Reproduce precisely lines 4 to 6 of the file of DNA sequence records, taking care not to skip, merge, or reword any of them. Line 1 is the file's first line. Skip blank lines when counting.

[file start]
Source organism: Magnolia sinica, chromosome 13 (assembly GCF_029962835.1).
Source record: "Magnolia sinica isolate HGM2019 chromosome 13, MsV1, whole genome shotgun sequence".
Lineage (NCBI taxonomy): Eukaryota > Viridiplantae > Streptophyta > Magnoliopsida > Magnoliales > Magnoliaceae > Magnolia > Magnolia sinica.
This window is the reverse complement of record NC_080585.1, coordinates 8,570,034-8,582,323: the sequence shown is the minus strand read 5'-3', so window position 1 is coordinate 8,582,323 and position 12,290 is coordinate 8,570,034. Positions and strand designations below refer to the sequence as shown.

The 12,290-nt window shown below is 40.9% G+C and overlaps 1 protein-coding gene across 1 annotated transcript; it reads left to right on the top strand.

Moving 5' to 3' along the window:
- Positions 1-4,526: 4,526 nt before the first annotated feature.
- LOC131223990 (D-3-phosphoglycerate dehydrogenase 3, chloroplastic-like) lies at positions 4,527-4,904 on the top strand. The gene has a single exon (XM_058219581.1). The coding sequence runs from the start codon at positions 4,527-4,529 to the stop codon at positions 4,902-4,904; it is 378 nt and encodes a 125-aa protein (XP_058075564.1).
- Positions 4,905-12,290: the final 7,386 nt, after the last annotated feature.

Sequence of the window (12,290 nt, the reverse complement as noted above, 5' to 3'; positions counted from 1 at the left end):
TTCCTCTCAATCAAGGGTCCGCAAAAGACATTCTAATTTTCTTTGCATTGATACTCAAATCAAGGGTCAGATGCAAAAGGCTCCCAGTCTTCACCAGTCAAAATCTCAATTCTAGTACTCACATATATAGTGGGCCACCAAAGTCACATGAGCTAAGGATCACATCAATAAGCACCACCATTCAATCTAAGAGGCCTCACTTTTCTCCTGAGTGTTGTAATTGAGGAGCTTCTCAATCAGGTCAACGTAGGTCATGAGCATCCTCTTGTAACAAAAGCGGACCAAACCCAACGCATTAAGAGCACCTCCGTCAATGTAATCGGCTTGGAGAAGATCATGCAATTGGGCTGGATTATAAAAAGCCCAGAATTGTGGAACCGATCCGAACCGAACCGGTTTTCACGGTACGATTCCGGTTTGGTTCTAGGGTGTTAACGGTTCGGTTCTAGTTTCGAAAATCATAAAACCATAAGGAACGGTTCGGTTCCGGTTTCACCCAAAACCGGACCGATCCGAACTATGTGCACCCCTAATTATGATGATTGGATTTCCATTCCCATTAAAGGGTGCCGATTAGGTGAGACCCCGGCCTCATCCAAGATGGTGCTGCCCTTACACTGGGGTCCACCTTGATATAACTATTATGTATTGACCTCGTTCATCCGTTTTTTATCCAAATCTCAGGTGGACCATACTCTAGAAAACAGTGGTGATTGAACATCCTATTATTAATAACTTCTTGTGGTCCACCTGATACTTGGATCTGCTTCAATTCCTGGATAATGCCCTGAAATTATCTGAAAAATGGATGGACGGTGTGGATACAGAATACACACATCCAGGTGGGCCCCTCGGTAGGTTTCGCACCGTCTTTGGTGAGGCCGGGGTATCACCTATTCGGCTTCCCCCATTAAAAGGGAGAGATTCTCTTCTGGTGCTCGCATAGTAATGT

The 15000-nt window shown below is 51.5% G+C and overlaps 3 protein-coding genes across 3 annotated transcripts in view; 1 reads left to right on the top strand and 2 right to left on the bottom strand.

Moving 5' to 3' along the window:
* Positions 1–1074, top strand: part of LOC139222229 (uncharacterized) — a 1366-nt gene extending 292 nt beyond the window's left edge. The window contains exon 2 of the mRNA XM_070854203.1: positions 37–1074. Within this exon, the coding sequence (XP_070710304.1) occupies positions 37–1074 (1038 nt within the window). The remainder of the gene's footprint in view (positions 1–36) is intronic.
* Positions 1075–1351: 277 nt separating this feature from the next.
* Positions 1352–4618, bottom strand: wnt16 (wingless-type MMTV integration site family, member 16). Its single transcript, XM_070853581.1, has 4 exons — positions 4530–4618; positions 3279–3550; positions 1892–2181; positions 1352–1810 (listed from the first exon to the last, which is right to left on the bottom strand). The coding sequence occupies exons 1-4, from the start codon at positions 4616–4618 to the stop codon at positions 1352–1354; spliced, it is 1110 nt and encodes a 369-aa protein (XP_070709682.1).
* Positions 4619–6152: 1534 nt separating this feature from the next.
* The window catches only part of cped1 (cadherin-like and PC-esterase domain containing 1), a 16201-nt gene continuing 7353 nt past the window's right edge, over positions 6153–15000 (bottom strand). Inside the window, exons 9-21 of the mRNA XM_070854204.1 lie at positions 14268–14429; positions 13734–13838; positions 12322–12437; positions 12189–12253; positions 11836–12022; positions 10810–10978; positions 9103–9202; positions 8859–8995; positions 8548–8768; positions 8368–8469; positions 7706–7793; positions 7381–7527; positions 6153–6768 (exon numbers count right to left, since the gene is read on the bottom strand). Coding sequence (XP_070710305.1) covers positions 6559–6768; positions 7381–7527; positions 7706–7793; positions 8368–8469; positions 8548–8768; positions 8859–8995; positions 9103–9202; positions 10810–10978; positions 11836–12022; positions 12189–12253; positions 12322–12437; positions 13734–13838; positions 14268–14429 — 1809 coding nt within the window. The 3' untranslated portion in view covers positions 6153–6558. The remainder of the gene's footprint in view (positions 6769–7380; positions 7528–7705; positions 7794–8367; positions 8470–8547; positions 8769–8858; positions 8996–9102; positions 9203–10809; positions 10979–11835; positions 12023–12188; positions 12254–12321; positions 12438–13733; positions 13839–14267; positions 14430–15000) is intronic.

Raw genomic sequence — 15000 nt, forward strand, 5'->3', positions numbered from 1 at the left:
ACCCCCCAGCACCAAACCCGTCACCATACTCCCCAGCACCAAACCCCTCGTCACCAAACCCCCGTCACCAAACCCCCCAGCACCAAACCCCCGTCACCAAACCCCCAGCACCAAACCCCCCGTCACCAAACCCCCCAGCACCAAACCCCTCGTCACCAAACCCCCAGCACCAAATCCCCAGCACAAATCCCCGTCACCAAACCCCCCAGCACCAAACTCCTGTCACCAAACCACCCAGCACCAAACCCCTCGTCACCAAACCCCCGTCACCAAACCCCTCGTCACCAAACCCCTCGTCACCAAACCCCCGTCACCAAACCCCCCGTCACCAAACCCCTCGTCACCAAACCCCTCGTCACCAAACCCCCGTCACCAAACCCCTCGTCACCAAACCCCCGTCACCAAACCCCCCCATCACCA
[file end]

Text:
This window is the reverse complement of record NC_080585.1, coordinates 8,570,034-8,582,323: the sequence shown is the minus strand read 5'-3', so window position 1 is coordinate 8,582,323 and position 12,290 is coordinate 8,570,034. Positions and strand designations below refer to the sequence as shown.

The 12,290-nt window shown below is 40.9% G+C and overlaps 1 protein-coding gene across 1 annotated transcript; it reads left to right on the top strand.

Moving 5' to 3' along the window: